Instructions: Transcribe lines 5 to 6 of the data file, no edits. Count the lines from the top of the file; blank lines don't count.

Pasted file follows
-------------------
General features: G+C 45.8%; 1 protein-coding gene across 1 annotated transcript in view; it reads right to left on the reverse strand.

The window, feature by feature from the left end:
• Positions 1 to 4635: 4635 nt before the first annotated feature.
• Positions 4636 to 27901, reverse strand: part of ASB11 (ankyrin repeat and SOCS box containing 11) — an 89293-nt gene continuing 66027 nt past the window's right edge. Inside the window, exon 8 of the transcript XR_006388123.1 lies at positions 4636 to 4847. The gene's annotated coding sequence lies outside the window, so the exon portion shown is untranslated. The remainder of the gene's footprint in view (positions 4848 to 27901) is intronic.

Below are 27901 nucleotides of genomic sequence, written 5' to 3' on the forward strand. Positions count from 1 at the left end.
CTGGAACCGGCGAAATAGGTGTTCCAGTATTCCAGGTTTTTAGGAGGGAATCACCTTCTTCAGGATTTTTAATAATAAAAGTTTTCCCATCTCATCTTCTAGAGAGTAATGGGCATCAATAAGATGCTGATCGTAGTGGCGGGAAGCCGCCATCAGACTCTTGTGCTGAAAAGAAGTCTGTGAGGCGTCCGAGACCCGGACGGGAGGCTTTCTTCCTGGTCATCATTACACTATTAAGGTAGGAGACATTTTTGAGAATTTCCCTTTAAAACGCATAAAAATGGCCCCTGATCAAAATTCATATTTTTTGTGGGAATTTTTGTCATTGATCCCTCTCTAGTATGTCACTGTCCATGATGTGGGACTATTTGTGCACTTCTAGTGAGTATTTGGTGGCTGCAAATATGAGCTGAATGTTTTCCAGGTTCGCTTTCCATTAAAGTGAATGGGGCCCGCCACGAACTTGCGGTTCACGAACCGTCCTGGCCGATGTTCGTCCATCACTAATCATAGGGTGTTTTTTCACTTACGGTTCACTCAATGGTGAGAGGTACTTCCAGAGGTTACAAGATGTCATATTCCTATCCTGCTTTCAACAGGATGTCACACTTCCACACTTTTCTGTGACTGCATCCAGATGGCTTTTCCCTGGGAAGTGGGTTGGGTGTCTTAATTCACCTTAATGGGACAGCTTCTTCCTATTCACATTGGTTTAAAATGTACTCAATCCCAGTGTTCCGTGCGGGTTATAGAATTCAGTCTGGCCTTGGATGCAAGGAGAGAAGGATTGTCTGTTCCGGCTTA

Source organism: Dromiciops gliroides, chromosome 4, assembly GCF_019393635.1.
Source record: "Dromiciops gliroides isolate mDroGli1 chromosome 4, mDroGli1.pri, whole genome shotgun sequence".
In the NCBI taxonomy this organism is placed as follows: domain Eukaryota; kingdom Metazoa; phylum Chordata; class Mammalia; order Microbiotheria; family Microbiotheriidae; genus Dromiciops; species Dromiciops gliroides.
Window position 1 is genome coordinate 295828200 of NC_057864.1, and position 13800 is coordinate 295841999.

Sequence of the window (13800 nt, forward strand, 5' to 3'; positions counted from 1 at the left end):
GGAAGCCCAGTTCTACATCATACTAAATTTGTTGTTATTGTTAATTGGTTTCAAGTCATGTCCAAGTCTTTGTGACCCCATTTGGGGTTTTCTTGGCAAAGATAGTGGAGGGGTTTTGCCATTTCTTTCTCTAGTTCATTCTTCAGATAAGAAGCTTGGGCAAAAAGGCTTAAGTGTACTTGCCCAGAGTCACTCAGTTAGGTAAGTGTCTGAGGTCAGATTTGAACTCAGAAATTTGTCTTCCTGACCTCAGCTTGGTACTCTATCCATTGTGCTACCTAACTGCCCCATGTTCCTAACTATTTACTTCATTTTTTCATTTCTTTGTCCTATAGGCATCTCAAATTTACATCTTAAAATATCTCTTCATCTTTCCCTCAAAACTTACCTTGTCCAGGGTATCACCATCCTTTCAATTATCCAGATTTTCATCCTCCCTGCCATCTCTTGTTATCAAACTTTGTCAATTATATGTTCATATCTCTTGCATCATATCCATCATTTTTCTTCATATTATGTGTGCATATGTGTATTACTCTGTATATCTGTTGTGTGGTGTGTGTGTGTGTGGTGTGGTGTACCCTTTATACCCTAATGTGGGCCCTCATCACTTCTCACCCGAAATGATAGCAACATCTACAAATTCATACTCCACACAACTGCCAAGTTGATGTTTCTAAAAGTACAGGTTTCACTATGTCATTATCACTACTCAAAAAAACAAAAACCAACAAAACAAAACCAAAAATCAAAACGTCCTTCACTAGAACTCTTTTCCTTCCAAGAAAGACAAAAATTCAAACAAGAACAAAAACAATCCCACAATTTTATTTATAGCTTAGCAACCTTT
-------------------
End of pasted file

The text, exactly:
Below are 27901 nucleotides of genomic sequence, written 5' to 3' on the forward strand. Positions count from 1 at the left end.
CTGGAACCGGCGAAATAGGTGTTCCAGTATTCCAGGTTTTTAGGAGGGAATCACCTTCTTCAGGATTTTTAATAATAAAAGTTTTCCCATCTCATCTTCTAGAGAGTAATGGGCATCAATAAGATGCTGATCGTAGTGGCGGGAAGCCGCCATCAGACTCTTGTGCTGAAAAGAAGTCTGTGAGGCGTCCGAGACCCGGACGGGAGGCTTTCTTCCTGGTCATCATTACACTATTAAGGTAGGAGACATTTTTGAGAATTTCCCTTTAAAACGCATAAAAATGGCCCCTGATCAAAATTCATATTTTTTGTGGGAATTTTTGTCATTGATCCCTCTCTAGTATGTCACTGTCCATGATGTGGGACTATTTGTGCACTTCTAGTGAGTATTTGGTGGCTGCAAATATGAGCTGAATGTTTTCCAGGTTCGCTTTCCATTAAAGTGAATGGGGCCCGCCACGAACTTGCGGTTCACGAACCGTCCTGGCCGATGTTCGTCCATCACTAATCATAGGGTGTTTTTTCACTTACGGTTCACTCAATGGTGAGAGGTACTTCCAGAGGTTACAAGATGTCATATTCCTATCCTGCTTTCAACAGGATGTCACACTTCCACACTTTTCTGTGACTGCATCCAGATGGCTTTTCCCTGGGAAGTGGGTTGGGTGTCTTAATTCACCTTAATGGGACAGCTTCTTCCTATTCACATTGGTTTAAAATGTACTCAATCCCAGTGTTCCGTGCGGGTTATAGAATTCAGTCTGGCCTTGGATGCAAGGAGAGAAGGATTGTCTGTTCCGGCTTA